Wednesday, June 27, 2012

Steroids Won't Help If You're a Loser

The more we study physiology and behavior across groups of animals, the more we find we have in common in the types of behaviors we express and the biological machinery of how our bodies influence what behaviors are expressed and when. But similarity does not mean the same. Sometimes seemingly small physiological differences can have big behavioral consequences.

A snuggly California mouse pair.
Photo from the Marler lab.
A lone wire-walking white-footed mouse.
Photo by the National Park Service.
Take the California mouse and the white-footed mouse, for example. Both are small grayish to brownish species of North American deer mice (the Peromyscus genus). But behaviorally, these species are quite different. One noticeable difference in their behavior is that California mice are very territorial and dominant towards intruders, whereas white-footed mice are more welcoming of other mice (or at least more ambivalent to their presence). These species also differ in how they respond to dominance challenges: California mice that win a challenge (by getting their opponent to show submissive behavior) are more likely to win future challenges (this phenomenon is called the Winner Effect). However, white-footed mice have the same probability of winning or losing a challenge regardless of whether they won or lost the previous one. Interestingly, the experience of winning causes the levels of testosterone (a steroid hormone) to surge in California mice, but not in white-footed mice. Could this difference in testosterone explain this difference in behavior between these two species?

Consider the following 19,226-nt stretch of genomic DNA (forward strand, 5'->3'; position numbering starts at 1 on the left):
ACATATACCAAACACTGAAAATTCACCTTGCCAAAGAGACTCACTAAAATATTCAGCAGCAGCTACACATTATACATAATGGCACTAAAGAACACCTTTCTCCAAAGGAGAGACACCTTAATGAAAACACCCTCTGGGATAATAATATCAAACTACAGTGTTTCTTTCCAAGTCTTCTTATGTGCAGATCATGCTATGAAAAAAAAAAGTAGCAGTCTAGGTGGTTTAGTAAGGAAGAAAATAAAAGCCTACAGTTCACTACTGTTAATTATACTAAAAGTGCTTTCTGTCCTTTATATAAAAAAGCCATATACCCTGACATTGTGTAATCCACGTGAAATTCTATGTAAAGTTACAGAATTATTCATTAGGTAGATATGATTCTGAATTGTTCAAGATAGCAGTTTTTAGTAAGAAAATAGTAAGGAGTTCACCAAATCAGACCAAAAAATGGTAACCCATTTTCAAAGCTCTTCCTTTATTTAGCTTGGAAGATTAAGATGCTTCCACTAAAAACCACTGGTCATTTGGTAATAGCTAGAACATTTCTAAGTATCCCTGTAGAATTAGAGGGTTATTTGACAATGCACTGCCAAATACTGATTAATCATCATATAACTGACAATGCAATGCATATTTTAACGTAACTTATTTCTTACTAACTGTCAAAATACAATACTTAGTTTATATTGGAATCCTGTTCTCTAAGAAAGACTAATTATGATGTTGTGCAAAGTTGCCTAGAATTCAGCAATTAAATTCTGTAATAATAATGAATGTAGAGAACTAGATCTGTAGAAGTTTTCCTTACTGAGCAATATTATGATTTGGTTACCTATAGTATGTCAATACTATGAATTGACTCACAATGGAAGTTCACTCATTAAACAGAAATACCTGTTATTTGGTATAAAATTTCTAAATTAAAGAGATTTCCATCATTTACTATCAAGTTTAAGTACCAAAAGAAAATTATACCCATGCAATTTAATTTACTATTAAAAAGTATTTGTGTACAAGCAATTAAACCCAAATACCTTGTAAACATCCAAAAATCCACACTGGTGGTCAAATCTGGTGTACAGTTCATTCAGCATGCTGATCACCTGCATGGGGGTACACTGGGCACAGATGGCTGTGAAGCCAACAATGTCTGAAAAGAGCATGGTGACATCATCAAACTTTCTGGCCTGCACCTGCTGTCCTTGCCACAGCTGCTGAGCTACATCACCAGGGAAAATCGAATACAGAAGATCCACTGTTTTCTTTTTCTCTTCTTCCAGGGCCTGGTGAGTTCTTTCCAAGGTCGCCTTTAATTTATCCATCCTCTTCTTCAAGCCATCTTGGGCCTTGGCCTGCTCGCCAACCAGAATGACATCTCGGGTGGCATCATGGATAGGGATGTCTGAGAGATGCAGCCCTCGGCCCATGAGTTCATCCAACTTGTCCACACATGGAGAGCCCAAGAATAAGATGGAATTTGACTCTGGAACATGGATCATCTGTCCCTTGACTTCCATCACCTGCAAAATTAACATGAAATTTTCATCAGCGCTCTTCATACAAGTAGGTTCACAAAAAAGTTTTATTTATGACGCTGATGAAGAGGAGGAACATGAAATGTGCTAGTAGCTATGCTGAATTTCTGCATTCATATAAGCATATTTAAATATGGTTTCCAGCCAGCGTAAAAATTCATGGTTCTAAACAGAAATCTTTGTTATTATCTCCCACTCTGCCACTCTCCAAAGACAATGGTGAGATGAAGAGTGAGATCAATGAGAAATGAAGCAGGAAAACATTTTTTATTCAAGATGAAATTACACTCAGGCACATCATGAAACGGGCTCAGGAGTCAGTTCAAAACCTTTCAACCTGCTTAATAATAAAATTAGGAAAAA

Cathy Marler and her colleagues at the University of Wisconsin at Madison recently explored this question. They compared four groups of male mice: (1) California mice that won three challenges and had a saline injection after each win, (2) white-footed mice that won three challenges and had a testosterone injection after each win, (3) white-footed mice that won three challenges and had a saline (without hormone) injection after each win, and (4) white-footed mice that were handled by researchers three times (and had no dominance challenges) and had a testosterone injection after each time they were handled. Then they placed each mouse with a new challenger and measured what percentage of males in each group were dominant versus subordinate.

Most California mouse males that have been previously dominant and had
no hormone treatment win a future dominance challenge (black bar).
White-footed mice (grey bars) are only likely to win their next dominance challenge
if they had previously won AND had additional testosterone (W+T), but not if they
won without added testosterone (W+S) or had testosterone without wins (H+T).
Figure from Fuxjager et al., 2011, Proc. R. Soc. B.
Marler and her colleagues found that similar to the natural state, white-footed mice that won three times and were not injected with testosterone were less likely to win a later challenge than California mice that also won three times and were not injected with testosterone. But, white-footed mice that won three times and were injected with testosterone won their next challenge as often as the California mice did! Presumably, the California mice had their own natural surge of testosterone whenever they had a winning experience and the testosterone injections given to the white-footed mice after their wins mimicked this effect and increased their odds of winning later.